Venue: The Depot Theatre (Marrickville NSW), Nov 16 – 26, 2016
Playwright: Rivka Hartman
Director: Rivka Hartman, Christine Mearing
Cast: Elaine Hudson, Taylor Owynns, Anne Tenney
Image by Vicki Skarratt
Ernestine’s marriage and career are adequate, but clearly far from perfect. She has a high level of self-awareness, constantly in dialogue with herself (quite literally) to examine thoughts and feelings as they emerge, but she keeps things under strict control. Ernestine is not one to rock the boat. Her husband is philandering, and job promotions are lost to less qualified male persons, but she grins and bears it, determined to fulfil the part of the good girl. When the beautiful Joy enters the picture, however, our protagonist is inspired to let all hell break loose.
Rivka Hartman’s Let’s Talk About You is about a woman whose time has come, admittedly a little late in life, but Ernestine is finally at a point where she realises that following all the rules has paid her poor dividends. It is a deeply charming play, witty and spirited, with depth and humour effortlessly guiding us through its simple but delightful narrative.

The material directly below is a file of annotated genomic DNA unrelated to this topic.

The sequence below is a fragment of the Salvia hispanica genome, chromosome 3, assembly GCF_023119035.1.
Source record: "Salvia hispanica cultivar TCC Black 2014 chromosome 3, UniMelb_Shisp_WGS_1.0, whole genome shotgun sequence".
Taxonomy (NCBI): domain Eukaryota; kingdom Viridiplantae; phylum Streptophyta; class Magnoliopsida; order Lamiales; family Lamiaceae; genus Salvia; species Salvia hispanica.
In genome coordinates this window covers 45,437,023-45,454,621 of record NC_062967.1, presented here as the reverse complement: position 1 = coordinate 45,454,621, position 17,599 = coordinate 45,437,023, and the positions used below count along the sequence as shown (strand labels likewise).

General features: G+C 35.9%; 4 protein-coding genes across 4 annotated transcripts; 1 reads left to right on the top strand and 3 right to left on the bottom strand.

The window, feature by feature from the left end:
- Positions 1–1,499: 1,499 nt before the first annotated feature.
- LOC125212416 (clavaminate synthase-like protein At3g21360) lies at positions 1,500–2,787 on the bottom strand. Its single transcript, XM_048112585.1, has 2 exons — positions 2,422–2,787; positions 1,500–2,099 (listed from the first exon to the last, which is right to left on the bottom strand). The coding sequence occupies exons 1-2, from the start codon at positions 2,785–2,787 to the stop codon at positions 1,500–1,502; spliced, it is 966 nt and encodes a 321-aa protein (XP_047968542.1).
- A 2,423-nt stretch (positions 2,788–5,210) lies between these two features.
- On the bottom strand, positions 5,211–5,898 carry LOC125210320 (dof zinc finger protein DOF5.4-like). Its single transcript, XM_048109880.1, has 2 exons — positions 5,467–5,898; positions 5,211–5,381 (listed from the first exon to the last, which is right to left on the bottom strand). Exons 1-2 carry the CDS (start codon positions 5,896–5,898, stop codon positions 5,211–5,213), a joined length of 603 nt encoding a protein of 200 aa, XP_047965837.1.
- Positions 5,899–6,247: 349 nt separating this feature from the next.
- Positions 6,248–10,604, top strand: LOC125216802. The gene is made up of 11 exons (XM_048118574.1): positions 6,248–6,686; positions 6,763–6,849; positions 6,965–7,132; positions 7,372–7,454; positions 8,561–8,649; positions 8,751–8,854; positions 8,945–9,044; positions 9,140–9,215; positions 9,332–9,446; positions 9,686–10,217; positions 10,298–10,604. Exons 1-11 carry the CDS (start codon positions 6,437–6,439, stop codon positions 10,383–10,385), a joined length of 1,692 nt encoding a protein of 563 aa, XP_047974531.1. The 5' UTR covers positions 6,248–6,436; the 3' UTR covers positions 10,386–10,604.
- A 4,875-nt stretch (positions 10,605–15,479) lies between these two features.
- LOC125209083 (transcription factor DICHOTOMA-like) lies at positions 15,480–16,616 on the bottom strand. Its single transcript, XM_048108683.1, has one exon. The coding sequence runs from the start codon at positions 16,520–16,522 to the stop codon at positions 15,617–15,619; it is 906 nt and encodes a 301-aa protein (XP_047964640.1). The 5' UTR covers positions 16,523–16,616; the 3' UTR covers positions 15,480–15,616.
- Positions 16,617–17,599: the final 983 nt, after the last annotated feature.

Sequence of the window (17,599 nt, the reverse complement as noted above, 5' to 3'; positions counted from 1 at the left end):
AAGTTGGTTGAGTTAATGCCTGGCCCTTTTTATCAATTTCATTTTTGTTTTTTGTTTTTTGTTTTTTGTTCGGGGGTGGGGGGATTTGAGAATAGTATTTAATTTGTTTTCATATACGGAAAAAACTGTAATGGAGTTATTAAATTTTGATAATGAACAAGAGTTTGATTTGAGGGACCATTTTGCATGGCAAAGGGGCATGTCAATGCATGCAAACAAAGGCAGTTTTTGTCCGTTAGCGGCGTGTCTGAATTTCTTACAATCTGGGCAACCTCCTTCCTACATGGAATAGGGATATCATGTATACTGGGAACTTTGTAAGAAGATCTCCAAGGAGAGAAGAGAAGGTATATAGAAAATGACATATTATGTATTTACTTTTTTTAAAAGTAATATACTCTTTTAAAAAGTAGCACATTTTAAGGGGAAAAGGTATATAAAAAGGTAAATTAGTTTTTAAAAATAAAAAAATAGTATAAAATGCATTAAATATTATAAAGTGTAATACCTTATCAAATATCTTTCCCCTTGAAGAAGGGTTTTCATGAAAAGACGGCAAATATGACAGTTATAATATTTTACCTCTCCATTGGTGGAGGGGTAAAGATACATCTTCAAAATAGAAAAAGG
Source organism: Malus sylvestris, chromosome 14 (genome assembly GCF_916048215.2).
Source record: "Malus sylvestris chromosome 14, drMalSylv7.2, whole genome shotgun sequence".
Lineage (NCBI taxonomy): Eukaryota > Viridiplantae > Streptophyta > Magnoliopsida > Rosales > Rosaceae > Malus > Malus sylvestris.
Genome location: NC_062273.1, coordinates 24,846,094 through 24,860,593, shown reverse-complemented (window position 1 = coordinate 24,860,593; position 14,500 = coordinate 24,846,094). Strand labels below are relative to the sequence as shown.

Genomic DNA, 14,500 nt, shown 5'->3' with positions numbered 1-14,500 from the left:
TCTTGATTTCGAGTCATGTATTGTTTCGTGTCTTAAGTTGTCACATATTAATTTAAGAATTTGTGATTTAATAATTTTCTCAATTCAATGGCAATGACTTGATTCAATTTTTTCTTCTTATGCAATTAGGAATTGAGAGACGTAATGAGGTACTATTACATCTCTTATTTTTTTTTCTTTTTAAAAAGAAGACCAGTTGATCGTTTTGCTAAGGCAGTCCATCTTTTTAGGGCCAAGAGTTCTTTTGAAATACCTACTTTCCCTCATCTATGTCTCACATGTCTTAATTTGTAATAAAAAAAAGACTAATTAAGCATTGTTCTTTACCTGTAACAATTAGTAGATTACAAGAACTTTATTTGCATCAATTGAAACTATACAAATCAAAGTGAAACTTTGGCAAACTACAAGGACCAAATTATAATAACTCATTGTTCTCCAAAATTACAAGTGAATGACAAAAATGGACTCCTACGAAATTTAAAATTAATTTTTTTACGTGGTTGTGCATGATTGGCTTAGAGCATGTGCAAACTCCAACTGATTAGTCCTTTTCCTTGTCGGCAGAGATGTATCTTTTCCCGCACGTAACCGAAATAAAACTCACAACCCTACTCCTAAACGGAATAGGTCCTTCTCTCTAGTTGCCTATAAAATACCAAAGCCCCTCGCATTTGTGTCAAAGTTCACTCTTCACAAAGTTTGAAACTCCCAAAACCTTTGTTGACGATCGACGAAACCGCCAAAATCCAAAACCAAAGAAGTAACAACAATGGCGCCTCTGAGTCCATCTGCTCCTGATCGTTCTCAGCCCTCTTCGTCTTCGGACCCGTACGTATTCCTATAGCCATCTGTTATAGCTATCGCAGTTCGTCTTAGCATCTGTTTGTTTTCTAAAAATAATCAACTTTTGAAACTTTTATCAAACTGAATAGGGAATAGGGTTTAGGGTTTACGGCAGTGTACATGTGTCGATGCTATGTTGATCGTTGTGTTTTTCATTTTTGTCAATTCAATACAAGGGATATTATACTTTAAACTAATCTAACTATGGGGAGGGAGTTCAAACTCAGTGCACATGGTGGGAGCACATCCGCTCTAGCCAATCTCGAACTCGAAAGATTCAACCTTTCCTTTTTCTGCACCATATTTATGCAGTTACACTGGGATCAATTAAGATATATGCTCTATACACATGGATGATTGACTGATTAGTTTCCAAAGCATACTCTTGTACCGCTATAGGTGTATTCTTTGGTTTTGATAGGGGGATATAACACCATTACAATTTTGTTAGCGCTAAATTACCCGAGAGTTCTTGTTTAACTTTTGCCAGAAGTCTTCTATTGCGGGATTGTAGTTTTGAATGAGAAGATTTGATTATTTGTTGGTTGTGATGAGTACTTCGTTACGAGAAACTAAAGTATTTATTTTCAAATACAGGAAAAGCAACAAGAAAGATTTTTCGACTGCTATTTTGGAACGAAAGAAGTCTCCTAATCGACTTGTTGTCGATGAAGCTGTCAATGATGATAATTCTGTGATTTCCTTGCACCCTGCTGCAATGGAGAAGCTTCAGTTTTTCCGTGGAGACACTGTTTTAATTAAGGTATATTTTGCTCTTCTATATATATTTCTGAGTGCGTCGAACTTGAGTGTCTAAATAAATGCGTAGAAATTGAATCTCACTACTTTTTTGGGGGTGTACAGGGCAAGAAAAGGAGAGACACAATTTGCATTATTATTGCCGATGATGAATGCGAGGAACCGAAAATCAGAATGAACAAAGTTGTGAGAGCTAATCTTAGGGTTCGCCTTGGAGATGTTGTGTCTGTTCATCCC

The production is directed with a warm vibrancy that keeps us connected with its characters, but spacial configurations could be more imaginative to allow scene transitions to occur with less fuss. Performance for the piece tends to be overly declarative in style, but what it lacks in terms of an empathetic naturalism, it atones with genuine passion and excellent stage presence from its smart team of actors. Elaine Hudson is a sagacious leading lady, imparting wisdom and flair through her incisive interpretation of a personality that we will all find familiar, and honest.
It should be easy living in a country that is free and rich, but we can often find ourselves held back from happiness. What happens in the mind is endlessly complex, but in Let’s Talk About You, we can see that fear and delusion are luxury items many of us in developed nations possess, and like that Patek Philippe or that Lamborghini, completely unnecessary and irrelevant to finding a good life. Ernestine understands her own irrationality, but what she does with it, is the million dollar question.